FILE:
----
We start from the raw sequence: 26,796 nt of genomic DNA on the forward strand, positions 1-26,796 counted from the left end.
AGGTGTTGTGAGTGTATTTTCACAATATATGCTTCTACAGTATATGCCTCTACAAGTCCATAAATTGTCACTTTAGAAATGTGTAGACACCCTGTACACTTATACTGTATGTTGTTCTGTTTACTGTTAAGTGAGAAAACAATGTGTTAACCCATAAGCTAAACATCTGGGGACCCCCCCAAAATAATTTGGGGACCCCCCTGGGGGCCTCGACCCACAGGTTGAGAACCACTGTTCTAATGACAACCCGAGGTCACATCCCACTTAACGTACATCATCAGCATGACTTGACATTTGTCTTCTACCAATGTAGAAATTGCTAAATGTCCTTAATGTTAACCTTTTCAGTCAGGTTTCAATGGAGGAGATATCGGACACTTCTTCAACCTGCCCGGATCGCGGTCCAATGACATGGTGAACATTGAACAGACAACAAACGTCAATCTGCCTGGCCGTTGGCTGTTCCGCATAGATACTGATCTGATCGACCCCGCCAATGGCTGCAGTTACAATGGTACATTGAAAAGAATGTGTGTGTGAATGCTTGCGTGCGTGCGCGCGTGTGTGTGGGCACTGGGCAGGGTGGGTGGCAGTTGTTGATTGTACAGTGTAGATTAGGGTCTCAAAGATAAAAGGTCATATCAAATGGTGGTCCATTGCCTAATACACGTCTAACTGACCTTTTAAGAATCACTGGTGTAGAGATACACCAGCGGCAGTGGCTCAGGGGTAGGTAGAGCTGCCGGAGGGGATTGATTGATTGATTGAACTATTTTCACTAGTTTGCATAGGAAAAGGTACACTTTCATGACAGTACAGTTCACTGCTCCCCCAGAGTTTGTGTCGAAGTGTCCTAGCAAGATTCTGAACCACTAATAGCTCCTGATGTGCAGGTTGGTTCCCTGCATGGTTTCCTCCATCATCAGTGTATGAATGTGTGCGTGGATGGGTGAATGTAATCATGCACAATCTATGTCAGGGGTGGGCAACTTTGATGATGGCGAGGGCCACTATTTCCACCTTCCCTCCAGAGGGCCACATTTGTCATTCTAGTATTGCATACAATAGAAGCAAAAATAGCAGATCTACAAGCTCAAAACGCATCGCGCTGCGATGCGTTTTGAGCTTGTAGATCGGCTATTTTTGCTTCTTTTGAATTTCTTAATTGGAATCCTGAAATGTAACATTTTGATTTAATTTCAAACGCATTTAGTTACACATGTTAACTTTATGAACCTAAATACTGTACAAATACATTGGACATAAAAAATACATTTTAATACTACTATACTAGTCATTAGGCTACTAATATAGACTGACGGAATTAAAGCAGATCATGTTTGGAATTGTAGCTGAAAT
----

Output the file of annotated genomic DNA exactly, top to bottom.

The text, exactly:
We start from the raw sequence: 26,796 nt of genomic DNA on the forward strand, positions 1-26,796 counted from the left end.
AGGTGTTGTGAGTGTATTTTCACAATATATGCTTCTACAGTATATGCCTCTACAAGTCCATAAATTGTCACTTTAGAAATGTGTAGACACCCTGTACACTTATACTGTATGTTGTTCTGTTTACTGTTAAGTGAGAAAACAATGTGTTAACCCATAAGCTAAACATCTGGGGACCCCCCCAAAATAATTTGGGGACCCCCCTGGGGGCCTCGACCCACAGGTTGAGAACCACTGTTCTAATGACAACCCGAGGTCACATCCCACTTAACGTACATCATCAGCATGACTTGACATTTGTCTTCTACCAATGTAGAAATTGCTAAATGTCCTTAATGTTAACCTTTTCAGTCAGGTTTCAATGGAGGAGATATCGGACACTTCTTCAACCTGCCCGGATCGCGGTCCAATGACATGGTGAACATTGAACAGACAACAAACGTCAATCTGCCTGGCCGTTGGCTGTTCCGCATAGATACTGATCTGATCGACCCCGCCAATGGCTGCAGTTACAATGGTACATTGAAAAGAATGTGTGTGTGAATGCTTGCGTGCGTGCGCGCGTGTGTGTGGGCACTGGGCAGGGTGGGTGGCAGTTGTTGATTGTACAGTGTAGATTAGGGTCTCAAAGATAAAAGGTCATATCAAATGGTGGTCCATTGCCTAATACACGTCTAACTGACCTTTTAAGAATCACTGGTGTAGAGATACACCAGCGGCAGTGGCTCAGGGGTAGGTAGAGCTGCCGGAGGGGATTGATTGATTGATTGAACTATTTTCACTAGTTTGCATAGGAAAAGGTACACTTTCATGACAGTACAGTTCACTGCTCCCCCAGAGTTTGTGTCGAAGTGTCCTAGCAAGATTCTGAACCACTAATAGCTCCTGATGTGCAGGTTGGTTCCCTGCATGGTTTCCTCCATCATCAGTGTATGAATGTGTGCGTGGATGGGTGAATGTAATCATGCACAATCTATGTCAGGGGTGGGCAACTTTGATGATGGCGAGGGCCACTATTTCCACCTTCCCTCCAGAGGGCCACATTTGTCATTCTAGTATTGCATACAATAGAAGCAAAAATAGCAGATCTACAAGCTCAAAACGCATCGCGCTGCGATGCGTTTTGAGCTTGTAGATCGGCTATTTTTGCTTCTTTTGAATTTCTTAATTGGAATCCTGAAATGTAACATTTTGATTTAATTTCAAACGCATTTAGTTACACATGTTAACTTTATGAACCTAAATACTGTACAAATACATTGGACATAAAAAATACATTTTAATACTACTATACTAGTCATTAGGCTACTAATATAGACTGACGGAATTAAAGCAGATCATGTTTGGAATTGTAGCTGAAAT